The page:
“It was Mom’s willingness to share her fears with me, to name the change she needed, that allowed us to renegotiate this part of our contract. It was my willingness to not push her about moving the TV, even though I thought it was a perfect solution. In the end Mom trusted that I would listen to her fears, and that together we would work to find a solution. This is how a caregiver contract evolves.”

Language: Rules of engagement. “I recently had a conversation with my mother around a family event. That conversation is not finished, but I was in the car driving while we were having it, so the time and place were not right.

“We are invited to a family wedding on one of the Saturdays when I am not her caregiver. Since Mom doesn’t get the opportunity to be with family often, it is important to both of us that she goes. The problem is she wants me to stay at her house after the event but I want to go home. For the first time I am hearing she will not go if I don’t spend that night at her house; otherwise, she will worry about me driving late at night. I’m starting to feel manipulated and angry as we’re having this conversation.

“Mom, I’m frustrated that you won’t go if I don’t promise to stay at your house that night. You just said you don’t get to see this part of the family often, and now you’re saying it doesn’t matter if you go. I know that is not true.”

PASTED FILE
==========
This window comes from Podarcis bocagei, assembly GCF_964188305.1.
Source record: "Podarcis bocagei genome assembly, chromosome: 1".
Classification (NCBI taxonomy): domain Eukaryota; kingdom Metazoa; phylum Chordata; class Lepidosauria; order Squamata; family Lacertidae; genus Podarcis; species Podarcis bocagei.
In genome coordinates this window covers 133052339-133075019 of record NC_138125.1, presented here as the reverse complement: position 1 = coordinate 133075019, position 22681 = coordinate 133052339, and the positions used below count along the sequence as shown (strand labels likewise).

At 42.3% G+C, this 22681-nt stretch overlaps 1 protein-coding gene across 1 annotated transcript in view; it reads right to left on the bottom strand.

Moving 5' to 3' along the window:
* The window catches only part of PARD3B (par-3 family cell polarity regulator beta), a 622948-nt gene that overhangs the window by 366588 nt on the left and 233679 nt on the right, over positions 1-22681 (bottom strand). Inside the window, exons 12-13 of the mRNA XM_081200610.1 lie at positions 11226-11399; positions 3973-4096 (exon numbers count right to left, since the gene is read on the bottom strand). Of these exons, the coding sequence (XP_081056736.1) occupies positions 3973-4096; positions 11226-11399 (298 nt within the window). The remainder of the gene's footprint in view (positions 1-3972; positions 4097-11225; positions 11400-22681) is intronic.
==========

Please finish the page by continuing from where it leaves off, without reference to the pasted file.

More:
“Her response: ‘Well, there is still time to decide.’

“I still felt frustrated and manipulated, and now I felt guilty as well. Here’s the thing: My mother is a champion worrier. I used to feel guilty when she worried because I was traveling for work or driving in bad weather to a meeting. I was sure I had resolved not taking this guilt on because no matter what, she will worry. I can’t change who she is. But this feels different because this type of social outlet is what binds our relationship contract together.

“I am sharing this exchange because it is a good example of how the rules of fair fighting are applied to conversations.

“I could feel myself getting angry. I had to stop talking in order to figure out that I was feeling manipulated and frustrated by her position.

“It was important that I tell her how I felt; in other words, ‘I’m feeling frustrated’ but not ‘You always do this.’

“Continuing the conversation was futile. It was not the right time or place, and she was right: We didn’t have to decide right then.”

Asked how the idea of the book came about, Hallisey explains:

“As my mother’s caregiver I realized that our mother/daughter relationship, our ‘contract,’ changed when I became her caregiver. When you allow yourself to think about a relationship in these terms, what you are willing or unwilling to do for one another, what social outlets and activities bind your relationship together, it helps us to recognize there is an unspoken contract. This book is a way to help other caregivers co-create a new relationship contract in a loving and supportive way.”